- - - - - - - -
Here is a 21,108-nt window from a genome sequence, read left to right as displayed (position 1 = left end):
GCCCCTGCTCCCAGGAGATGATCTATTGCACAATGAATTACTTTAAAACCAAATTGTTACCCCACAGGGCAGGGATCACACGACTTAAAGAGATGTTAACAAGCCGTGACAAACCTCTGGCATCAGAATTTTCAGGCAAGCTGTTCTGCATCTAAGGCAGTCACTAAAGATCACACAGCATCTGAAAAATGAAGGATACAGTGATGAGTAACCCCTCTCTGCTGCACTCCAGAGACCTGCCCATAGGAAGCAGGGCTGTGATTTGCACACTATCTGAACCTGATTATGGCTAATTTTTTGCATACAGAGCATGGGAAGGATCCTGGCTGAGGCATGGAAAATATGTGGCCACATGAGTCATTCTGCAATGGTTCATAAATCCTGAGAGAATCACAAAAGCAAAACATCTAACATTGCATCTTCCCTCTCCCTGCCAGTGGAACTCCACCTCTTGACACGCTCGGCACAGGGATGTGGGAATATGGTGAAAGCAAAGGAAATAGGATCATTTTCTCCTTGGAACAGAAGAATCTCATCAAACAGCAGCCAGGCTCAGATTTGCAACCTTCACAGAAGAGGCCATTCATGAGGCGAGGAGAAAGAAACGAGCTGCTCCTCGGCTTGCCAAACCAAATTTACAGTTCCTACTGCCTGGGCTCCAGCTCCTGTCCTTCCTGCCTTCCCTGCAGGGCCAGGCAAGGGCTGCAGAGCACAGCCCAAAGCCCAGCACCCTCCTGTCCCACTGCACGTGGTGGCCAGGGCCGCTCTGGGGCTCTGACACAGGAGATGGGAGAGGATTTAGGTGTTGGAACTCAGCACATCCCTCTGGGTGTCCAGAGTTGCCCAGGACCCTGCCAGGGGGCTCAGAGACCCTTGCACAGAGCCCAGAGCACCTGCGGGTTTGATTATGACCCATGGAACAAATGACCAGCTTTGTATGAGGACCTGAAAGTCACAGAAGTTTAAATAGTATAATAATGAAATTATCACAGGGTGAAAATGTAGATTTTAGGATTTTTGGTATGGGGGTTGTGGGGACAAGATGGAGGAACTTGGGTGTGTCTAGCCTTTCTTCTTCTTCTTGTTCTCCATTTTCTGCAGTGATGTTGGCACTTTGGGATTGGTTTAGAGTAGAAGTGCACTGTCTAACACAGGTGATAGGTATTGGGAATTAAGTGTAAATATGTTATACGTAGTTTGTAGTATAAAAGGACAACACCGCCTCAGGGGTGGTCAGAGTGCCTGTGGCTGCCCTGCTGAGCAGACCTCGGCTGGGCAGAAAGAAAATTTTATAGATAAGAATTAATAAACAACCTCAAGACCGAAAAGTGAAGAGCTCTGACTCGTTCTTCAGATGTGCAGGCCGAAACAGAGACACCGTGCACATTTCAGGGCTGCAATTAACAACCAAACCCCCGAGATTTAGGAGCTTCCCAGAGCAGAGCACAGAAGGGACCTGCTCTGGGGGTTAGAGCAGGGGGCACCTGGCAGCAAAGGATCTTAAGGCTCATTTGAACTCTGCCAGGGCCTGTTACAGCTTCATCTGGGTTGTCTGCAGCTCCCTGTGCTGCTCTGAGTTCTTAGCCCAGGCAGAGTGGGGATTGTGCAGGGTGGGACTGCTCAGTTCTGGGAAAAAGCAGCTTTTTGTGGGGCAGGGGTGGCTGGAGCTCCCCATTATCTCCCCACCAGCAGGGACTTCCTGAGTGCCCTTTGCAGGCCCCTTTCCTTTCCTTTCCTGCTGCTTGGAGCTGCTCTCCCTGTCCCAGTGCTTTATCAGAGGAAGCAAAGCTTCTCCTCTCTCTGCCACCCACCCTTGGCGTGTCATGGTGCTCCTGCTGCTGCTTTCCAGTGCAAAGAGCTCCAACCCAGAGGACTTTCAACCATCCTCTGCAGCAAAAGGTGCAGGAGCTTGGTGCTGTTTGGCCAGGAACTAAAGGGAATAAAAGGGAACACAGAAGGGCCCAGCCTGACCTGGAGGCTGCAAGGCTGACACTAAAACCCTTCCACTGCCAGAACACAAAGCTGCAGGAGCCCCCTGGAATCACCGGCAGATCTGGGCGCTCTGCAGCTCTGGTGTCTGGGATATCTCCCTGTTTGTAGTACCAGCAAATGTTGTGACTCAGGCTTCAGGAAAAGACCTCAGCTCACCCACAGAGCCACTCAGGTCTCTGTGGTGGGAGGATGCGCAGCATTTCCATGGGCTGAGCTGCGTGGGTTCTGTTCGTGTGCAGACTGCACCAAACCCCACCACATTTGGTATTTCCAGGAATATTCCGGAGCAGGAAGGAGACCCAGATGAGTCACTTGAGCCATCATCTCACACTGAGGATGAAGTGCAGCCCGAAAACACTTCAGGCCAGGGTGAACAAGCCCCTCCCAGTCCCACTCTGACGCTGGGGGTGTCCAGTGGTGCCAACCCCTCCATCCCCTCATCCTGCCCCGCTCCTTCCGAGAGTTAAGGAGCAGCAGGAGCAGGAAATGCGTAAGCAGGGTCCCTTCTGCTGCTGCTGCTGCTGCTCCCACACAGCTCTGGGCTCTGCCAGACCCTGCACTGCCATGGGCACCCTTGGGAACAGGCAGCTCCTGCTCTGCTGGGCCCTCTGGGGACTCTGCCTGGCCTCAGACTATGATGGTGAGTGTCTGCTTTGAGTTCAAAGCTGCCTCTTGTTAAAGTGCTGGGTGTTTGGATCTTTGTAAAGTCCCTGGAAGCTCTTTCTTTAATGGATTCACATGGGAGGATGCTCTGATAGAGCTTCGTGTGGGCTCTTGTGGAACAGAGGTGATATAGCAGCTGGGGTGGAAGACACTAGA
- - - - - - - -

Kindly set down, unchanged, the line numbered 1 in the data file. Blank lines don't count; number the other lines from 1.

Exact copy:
Here is a 21,108-nt window from a genome sequence, read left to right as displayed (position 1 = left end):